Where do your passions in life lie? Intuitions and step-by-step process for identifying them
Getting In To Impossible Places
Large and small, how to identify who has the power to hire you, and how to identify helpful contacts
Interviewing Tips For Smarties
How to land the job and what to do if you're never invited back for a second interview
The Seven Secrets Of Salary Negotiation
How to decide how much you need, how to research salaries -- on or off the Internet, secrets of negotiating
EPILOGUE How To Find Your Mission In Life 307(21)
The job-hunt and matters of faith
APPENDIX A The Flower Exercise 328(43)
A step-by-step process for identifying what you'd most love to do. (Takes one weekend.)
APPENDIX B Finding Help: A Sampler 371(22)
When this book isn't enough, and you want a trained, real-life person to guide you through the job-hunt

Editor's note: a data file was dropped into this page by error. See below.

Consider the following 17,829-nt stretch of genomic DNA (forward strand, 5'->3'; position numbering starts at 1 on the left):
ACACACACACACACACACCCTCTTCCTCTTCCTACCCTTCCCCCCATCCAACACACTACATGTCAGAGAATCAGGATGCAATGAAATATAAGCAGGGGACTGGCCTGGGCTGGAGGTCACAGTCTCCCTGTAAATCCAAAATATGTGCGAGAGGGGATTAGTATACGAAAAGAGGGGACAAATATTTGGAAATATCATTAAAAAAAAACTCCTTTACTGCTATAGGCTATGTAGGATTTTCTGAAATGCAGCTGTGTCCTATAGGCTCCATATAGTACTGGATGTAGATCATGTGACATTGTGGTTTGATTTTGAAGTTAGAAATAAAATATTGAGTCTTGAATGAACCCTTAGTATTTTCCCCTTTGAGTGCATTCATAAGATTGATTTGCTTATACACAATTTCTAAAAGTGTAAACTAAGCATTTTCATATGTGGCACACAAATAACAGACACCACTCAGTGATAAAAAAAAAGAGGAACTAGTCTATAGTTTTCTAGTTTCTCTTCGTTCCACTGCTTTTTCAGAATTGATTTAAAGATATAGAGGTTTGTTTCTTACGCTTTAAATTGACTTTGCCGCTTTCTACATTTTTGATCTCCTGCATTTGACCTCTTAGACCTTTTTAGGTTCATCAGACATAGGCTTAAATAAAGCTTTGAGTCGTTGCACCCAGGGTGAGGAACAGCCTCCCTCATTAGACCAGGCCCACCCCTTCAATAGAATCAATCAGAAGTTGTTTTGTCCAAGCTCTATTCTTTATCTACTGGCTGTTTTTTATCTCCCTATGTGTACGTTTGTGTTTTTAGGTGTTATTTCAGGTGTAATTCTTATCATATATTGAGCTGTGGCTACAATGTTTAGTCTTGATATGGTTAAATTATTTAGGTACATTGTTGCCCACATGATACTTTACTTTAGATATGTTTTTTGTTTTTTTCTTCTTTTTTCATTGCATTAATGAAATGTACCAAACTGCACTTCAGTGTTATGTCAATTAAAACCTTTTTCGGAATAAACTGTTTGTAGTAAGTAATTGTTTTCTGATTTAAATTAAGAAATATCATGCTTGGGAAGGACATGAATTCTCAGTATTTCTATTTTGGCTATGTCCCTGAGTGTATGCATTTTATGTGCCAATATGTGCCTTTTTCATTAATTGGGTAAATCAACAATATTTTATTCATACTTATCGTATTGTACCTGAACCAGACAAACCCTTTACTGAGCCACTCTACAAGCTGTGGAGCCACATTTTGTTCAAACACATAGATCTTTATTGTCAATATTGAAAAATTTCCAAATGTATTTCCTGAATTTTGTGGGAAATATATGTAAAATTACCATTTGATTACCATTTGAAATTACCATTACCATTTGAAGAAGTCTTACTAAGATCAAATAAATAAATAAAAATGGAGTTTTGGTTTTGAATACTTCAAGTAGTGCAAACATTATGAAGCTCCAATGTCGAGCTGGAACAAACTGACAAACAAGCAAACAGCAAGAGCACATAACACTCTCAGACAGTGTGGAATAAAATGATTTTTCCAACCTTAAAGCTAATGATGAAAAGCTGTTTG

APPENDIX C How To Choose A Career Coach Or Counselor 393(12)
All that glitters is not gold; how to tell the good from the bad
Index 405


Chapter One

A Hunting

We Will Go

               Okay, this is it.

             The moment of truth has arrived

           For You. It's time

         To go out, and look for a job,

       Out there in the job-market ,

     Which all your friends speak of

    In hushed tones, as a battlefield littered with the bodies

   Of the unemployed,

  Who tried and failed to find a job

Before you.

It's a very strange market, out there,

One area in sunny prosperity,

  Another in deep Depression,

   As Asian markets crash and burn.

    Five million people unemployed now

     In the U.S. alone.

       So that even in good times

         The battlefield is littered with new bodies.

          Those just laid off,

            Who had worked at one

             Place, for years